By then, two plots against U.S. railroad targets had already been foiled. In March 2008, American al Qaeda recruit Bryant Neal Vinas discussed a plan to attack the Long Island Railroad with al Qaeda operatives in a jihadist encampment in the tribal areas of Pakistan. Vinas later testified that his idea was for an al Qaeda operative to leave a suitcase bomb with a timer on a train and then exit at a station before the device exploded.
His al Qaeda handler then decided the best scheme would be to launch a suicide bombing on a train as it entered a tunnel, to create maximum devastation.
In September 2009, the FBI broke up an al Qaeda plot by Najibullah Zazi and two others to bomb New York subway lines. At their subsequent trial two of the group testified that they settled on a plan to target New York subways during rush hour so they could cause the heaviest number of casualties, instill fear, and inflict maximum economic damage.
Authorities were alerted to the planned attack only days before Zazi drove from Denver to New York, after his communication with a known al Qaeda facilitator in Pakistan was intercepted. Zazi had apparently been asking his handler for help in making the explosive TATP.
Al Qaeda cells have also plotted attacks on railway systems in Spain and Germany. The most lethal was carried out on board several commuter trains in Madrid in March 2004, in which 191 people were killed and more than 1,700 injured.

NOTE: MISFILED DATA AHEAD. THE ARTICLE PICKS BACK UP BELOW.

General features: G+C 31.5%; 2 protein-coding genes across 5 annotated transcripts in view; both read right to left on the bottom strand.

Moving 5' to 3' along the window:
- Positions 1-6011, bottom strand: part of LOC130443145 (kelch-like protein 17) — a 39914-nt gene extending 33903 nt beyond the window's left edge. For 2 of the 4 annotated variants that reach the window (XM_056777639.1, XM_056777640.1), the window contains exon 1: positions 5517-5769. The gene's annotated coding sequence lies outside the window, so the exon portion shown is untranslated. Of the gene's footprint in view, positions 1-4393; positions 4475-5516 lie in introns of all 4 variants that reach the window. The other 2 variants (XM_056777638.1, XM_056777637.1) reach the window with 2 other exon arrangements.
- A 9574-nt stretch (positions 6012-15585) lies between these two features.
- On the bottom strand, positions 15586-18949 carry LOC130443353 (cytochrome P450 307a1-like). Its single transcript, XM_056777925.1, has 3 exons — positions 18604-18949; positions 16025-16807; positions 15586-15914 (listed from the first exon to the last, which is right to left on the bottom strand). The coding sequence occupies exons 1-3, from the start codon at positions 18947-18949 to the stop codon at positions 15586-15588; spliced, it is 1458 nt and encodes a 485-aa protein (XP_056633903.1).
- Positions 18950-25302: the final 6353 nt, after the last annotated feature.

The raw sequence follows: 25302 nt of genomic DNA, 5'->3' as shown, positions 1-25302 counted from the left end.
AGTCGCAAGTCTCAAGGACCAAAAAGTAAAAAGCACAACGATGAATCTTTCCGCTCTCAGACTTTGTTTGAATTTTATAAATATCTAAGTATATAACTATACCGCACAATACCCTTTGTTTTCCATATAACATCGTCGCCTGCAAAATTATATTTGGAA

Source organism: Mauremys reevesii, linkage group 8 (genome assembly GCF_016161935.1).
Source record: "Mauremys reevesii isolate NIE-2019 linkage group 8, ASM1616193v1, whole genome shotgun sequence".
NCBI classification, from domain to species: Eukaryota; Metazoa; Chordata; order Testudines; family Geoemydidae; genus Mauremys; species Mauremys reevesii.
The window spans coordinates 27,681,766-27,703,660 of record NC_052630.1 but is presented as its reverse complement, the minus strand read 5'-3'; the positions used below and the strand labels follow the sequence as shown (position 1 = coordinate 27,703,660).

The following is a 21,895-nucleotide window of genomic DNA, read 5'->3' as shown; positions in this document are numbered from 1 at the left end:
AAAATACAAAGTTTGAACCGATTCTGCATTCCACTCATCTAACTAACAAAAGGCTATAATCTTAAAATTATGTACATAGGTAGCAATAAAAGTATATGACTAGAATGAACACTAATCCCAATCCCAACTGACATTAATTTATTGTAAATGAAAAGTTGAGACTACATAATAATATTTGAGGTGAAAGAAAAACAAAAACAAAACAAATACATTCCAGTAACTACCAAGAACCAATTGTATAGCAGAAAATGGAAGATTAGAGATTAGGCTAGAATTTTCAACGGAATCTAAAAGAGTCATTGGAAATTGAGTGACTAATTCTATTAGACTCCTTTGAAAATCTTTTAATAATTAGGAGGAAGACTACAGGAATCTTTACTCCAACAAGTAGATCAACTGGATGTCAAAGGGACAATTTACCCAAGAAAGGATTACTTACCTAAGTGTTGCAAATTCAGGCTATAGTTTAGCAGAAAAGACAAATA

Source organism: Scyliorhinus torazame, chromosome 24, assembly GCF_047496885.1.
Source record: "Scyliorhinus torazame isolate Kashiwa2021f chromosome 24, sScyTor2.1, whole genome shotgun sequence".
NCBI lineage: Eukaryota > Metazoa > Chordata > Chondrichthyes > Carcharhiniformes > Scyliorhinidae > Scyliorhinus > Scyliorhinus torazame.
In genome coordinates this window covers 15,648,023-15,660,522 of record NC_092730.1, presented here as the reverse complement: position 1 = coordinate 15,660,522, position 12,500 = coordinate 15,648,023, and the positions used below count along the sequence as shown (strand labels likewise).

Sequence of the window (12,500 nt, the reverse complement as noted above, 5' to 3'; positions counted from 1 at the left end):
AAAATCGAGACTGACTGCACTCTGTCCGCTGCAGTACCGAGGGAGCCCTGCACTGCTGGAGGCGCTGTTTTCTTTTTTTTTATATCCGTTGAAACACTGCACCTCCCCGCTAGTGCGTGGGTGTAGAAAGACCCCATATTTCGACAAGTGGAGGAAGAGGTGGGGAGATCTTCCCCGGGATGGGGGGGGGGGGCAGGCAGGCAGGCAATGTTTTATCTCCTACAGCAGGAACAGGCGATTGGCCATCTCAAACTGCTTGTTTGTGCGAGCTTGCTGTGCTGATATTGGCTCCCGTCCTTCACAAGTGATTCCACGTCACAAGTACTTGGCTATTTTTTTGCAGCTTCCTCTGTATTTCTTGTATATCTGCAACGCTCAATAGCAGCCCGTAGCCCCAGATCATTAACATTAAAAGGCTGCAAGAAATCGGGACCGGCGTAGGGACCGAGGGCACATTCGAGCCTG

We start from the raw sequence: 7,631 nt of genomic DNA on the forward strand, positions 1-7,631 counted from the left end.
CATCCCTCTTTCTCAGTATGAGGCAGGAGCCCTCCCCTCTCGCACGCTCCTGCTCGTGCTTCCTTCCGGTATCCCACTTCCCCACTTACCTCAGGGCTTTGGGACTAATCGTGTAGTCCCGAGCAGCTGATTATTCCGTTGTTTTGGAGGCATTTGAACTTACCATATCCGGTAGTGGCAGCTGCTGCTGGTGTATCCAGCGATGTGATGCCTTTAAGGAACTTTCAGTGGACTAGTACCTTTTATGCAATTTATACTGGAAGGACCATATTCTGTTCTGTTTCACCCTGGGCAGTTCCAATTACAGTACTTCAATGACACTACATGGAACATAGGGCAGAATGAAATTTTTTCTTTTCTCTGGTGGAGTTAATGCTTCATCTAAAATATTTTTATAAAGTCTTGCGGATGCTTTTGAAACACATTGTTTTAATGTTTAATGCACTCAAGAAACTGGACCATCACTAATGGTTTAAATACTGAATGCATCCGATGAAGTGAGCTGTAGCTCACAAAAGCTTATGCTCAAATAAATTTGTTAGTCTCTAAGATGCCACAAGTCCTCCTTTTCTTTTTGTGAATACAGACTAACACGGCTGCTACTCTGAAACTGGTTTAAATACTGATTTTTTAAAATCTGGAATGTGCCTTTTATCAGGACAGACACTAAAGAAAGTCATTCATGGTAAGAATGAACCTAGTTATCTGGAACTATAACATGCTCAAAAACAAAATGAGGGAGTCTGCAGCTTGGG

There is little evidence to link "al Qaeda central" with the Madrid attack, which involved a cell of mainly Moroccan immigrants. Several weeks later the cell that carried out the attack attempted to blow up a bridge on the Madrid-Seville high-speed train line.
The plot was abandoned after the terrorists realized they had been spotted by nearby workers, who alerted police, a Spanish official told CNN. The official added that hundreds could have been killed given the quantity of explosives left at the scene.
The explosives were similar to those used in the Madrid attacks. Bomb disposal experts found between 24 pounds (10 and 12kg) of explosives connected to a detonator with a 440-foot (135-meter) cable.
On July 7, 2005, al Qaeda suicide bombers killed dozens on the London underground system. A follow-on attempt two weeks later failed when the bombs malfunctioned.
In December 2012, German police discovered a crude improvised explosive device placed in a bag on a platform at the main railway station in Bonn. German authorities have stated they have "robust evidence" Islamist extremists were involved but no arrests have yet been made.